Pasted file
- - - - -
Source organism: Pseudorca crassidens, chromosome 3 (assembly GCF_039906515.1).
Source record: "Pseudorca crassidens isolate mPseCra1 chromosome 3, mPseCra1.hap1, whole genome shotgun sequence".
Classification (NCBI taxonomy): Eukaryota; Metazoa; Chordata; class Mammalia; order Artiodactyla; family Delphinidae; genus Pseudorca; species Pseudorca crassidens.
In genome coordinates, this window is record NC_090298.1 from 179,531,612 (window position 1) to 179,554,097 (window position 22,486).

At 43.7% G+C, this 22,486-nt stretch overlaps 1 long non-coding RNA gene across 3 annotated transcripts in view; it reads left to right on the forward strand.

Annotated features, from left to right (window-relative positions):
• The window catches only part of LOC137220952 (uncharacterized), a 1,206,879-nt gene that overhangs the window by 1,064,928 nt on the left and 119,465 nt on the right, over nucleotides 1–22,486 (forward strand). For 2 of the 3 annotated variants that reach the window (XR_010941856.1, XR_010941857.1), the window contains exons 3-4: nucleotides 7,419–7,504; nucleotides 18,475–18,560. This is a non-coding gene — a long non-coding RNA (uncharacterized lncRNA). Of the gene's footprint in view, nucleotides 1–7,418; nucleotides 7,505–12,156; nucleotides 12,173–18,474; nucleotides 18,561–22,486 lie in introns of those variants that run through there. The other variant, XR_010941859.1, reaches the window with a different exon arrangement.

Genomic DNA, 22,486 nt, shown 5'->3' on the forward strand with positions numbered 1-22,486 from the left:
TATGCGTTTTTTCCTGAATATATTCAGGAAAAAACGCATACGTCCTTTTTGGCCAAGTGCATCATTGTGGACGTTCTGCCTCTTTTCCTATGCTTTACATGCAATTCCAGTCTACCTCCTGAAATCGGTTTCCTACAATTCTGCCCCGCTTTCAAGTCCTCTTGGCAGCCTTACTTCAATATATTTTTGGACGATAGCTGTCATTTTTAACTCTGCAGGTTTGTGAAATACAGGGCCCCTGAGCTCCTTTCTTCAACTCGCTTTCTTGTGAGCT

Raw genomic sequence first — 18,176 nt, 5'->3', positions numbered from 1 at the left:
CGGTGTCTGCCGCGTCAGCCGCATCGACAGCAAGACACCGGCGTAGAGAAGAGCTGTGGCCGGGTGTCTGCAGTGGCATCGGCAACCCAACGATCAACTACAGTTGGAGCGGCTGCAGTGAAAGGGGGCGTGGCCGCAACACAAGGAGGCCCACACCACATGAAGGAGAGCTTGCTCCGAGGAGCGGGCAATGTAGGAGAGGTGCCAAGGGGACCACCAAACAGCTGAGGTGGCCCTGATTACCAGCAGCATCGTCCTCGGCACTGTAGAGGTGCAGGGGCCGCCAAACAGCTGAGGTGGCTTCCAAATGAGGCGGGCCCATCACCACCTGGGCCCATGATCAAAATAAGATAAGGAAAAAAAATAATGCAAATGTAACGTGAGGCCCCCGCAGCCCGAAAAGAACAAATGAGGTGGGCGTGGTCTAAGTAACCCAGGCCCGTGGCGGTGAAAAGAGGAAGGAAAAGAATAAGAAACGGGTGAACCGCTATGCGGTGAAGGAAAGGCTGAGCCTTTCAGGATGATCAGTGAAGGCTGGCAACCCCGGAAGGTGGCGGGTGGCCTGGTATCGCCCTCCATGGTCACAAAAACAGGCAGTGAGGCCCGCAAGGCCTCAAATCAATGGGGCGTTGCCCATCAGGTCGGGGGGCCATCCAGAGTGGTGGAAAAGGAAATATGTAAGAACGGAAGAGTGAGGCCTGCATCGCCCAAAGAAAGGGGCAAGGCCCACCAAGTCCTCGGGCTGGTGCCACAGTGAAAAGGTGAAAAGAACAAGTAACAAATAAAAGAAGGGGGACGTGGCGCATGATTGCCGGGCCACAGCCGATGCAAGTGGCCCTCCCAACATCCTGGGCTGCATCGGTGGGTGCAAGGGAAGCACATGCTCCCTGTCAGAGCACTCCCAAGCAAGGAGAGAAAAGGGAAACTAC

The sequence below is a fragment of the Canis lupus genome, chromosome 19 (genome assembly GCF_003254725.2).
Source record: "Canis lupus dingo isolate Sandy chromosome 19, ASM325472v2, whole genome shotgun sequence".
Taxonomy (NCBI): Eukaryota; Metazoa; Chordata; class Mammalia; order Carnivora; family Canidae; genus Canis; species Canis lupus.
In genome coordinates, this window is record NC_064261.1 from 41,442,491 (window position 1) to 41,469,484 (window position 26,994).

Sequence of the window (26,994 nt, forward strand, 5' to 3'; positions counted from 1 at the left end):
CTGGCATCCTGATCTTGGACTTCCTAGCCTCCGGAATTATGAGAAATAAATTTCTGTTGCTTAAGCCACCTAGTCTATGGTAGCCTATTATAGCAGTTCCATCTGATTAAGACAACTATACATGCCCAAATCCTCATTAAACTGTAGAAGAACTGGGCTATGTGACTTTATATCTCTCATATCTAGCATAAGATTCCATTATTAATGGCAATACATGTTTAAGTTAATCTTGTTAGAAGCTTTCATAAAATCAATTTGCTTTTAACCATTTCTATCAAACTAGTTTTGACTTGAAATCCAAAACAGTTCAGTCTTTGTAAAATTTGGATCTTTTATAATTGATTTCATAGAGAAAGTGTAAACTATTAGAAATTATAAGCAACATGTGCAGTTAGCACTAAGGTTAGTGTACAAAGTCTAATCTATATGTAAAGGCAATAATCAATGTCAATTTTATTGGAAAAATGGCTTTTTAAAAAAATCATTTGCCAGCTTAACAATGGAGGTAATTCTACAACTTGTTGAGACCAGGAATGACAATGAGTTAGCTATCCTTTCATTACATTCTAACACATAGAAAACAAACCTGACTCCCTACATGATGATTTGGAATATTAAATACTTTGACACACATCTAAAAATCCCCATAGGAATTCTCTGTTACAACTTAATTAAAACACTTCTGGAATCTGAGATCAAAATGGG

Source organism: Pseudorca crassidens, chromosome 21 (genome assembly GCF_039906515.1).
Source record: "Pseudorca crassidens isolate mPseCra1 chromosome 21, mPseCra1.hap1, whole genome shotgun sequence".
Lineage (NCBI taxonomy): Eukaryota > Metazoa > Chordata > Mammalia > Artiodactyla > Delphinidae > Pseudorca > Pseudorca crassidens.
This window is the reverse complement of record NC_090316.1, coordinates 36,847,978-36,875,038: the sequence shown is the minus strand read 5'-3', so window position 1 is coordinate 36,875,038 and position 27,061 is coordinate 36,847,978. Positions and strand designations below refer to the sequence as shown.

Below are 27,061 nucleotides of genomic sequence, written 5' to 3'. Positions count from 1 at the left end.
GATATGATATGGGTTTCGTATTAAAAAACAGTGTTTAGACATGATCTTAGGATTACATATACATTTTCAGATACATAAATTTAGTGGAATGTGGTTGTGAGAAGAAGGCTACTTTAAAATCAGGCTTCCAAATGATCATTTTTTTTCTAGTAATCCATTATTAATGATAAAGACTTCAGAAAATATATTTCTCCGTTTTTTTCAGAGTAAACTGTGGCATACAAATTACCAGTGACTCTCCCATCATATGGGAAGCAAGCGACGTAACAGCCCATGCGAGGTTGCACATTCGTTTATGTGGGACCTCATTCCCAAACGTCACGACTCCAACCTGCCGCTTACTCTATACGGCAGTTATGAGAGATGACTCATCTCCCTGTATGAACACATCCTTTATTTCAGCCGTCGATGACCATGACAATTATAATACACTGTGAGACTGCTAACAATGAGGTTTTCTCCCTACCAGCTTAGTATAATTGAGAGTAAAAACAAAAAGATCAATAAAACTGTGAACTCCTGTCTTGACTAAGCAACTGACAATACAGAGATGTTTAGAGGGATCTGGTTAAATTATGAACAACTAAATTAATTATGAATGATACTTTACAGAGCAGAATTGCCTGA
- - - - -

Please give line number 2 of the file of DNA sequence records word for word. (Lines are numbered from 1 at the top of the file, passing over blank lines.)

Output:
Source record: "Pseudorca crassidens isolate mPseCra1 chromosome 3, mPseCra1.hap1, whole genome shotgun sequence".